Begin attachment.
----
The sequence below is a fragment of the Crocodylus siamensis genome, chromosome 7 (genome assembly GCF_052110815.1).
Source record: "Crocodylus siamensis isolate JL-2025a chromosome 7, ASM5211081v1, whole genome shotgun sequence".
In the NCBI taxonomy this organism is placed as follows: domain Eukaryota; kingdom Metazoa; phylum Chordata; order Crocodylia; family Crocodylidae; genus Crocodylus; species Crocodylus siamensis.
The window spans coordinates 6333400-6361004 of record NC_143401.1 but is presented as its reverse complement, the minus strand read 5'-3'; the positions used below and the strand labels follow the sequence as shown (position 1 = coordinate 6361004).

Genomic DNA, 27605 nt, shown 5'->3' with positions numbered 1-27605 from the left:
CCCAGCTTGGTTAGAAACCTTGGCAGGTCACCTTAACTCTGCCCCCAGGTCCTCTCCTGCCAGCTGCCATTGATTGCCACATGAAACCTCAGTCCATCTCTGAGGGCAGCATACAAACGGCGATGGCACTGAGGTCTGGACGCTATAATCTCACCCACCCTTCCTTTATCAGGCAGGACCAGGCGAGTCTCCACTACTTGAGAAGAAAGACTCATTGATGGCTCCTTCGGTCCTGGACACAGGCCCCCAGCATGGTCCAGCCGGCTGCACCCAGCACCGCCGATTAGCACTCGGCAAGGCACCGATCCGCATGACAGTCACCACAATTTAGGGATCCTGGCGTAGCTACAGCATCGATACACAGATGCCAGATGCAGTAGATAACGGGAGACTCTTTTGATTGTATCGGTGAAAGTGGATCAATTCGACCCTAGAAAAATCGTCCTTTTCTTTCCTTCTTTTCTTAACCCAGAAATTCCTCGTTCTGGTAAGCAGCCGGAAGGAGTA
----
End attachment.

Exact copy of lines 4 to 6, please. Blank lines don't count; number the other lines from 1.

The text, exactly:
The window spans coordinates 6333400-6361004 of record NC_143401.1 but is presented as its reverse complement, the minus strand read 5'-3'; the positions used below and the strand labels follow the sequence as shown (position 1 = coordinate 6361004).

Genomic DNA, 27605 nt, shown 5'->3' with positions numbered 1-27605 from the left:
CCCAGCTTGGTTAGAAACCTTGGCAGGTCACCTTAACTCTGCCCCCAGGTCCTCTCCTGCCAGCTGCCATTGATTGCCACATGAAACCTCAGTCCATCTCTGAGGGCAGCATACAAACGGCGATGGCACTGAGGTCTGGACGCTATAATCTCACCCACCCTTCCTTTATCAGGCAGGACCAGGCGAGTCTCCACTACTTGAGAAGAAAGACTCATTGATGGCTCCTTCGGTCCTGGACACAGGCCCCCAGCATGGTCCAGCCGGCTGCACCCAGCACCGCCGATTAGCACTCGGCAAGGCACCGATCCGCATGACAGTCACCACAATTTAGGGATCCTGGCGTAGCTACAGCATCGATACACAGATGCCAGATGCAGTAGATAACGGGAGACTCTTTTGATTGTATCGGTGAAAGTGGATCAATTCGACCCTAGAAAAATCGTCCTTTTCTTTCCTTCTTTTCTTAACCCAGAAATTCCTCGTTCTGGTAAGCAGCCGGAAGGAGTA